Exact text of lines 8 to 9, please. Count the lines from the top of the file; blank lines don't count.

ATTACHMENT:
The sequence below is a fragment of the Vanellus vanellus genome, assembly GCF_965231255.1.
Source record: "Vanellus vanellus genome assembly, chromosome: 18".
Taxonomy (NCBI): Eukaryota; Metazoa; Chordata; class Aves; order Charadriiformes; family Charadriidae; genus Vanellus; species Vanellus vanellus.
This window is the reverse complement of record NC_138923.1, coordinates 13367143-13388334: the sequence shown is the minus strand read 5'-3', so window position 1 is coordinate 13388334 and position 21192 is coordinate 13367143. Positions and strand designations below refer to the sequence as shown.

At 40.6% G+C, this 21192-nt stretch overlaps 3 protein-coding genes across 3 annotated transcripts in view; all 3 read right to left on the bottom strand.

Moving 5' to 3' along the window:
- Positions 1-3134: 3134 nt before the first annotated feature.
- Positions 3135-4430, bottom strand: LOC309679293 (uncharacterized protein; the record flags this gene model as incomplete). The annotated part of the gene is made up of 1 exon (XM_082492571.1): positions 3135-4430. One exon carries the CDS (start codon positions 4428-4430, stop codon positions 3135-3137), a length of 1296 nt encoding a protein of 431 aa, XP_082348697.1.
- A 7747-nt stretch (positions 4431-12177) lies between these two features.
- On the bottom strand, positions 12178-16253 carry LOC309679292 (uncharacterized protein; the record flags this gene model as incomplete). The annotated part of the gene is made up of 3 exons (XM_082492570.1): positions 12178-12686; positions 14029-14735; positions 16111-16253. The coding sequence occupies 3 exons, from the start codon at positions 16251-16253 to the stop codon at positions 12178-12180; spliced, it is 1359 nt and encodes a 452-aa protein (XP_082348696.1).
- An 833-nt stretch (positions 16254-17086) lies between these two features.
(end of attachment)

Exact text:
- Positions 3135-4430, bottom strand: LOC309679293 (uncharacterized protein; the record flags this gene model as incomplete). The annotated part of the gene is made up of 1 exon (XM_082492571.1): positions 3135-4430. One exon carries the CDS (start codon positions 4428-4430, stop codon positions 3135-3137), a length of 1296 nt encoding a protein of 431 aa, XP_082348697.1.
- A 7747-nt stretch (positions 4431-12177) lies between these two features.